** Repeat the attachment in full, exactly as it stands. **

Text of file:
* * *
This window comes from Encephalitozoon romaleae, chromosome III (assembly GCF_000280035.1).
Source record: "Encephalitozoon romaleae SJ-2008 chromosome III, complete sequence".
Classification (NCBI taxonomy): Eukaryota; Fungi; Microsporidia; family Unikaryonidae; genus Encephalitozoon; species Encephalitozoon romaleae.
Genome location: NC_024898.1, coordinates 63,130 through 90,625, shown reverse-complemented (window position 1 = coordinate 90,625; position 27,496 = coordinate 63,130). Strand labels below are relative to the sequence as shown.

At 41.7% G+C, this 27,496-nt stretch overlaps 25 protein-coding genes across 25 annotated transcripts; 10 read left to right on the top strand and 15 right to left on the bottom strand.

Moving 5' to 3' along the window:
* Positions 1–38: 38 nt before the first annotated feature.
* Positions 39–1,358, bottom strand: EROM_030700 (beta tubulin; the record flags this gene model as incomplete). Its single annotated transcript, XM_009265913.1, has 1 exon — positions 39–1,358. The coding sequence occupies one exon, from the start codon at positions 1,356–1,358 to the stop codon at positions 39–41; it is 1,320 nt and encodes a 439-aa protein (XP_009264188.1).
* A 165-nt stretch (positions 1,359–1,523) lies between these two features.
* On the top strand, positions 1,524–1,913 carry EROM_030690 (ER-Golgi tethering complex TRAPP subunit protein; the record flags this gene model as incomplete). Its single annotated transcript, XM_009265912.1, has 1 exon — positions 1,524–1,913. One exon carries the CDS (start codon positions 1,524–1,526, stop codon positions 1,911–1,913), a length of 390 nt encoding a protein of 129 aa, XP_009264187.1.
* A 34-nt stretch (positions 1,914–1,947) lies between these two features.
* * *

This window comes from Encephalitozoon romaleae, chromosome III (assembly GCF_000280035.1).
Source record: "Encephalitozoon romaleae SJ-2008 chromosome III, complete sequence".
Classification (NCBI taxonomy): Eukaryota; Fungi; Microsporidia; family Unikaryonidae; genus Encephalitozoon; species Encephalitozoon romaleae.
Genome location: NC_024898.1, coordinates 63,130 through 90,625, shown reverse-complemented (window position 1 = coordinate 90,625; position 27,496 = coordinate 63,130). Strand labels below are relative to the sequence as shown.

At 41.7% G+C, this 27,496-nt stretch overlaps 25 protein-coding genes across 25 annotated transcripts; 10 read left to right on the top strand and 15 right to left on the bottom strand.

Moving 5' to 3' along the window:
* Positions 1–38: 38 nt before the first annotated feature.
* Positions 39–1,358, bottom strand: EROM_030700 (beta tubulin; the record flags this gene model as incomplete). Its single annotated transcript, XM_009265913.1, has 1 exon — positions 39–1,358. The coding sequence occupies one exon, from the start codon at positions 1,356–1,358 to the stop codon at positions 39–41; it is 1,320 nt and encodes a 439-aa protein (XP_009264188.1).
* A 165-nt stretch (positions 1,359–1,523) lies between these two features.
* On the top strand, positions 1,524–1,913 carry EROM_030690 (ER-Golgi tethering complex TRAPP subunit protein; the record flags this gene model as incomplete). Its single annotated transcript, XM_009265912.1, has 1 exon — positions 1,524–1,913. One exon carries the CDS (start codon positions 1,524–1,526, stop codon positions 1,911–1,913), a length of 390 nt encoding a protein of 129 aa, XP_009264187.1.
* A 34-nt stretch (positions 1,914–1,947) lies between these two features.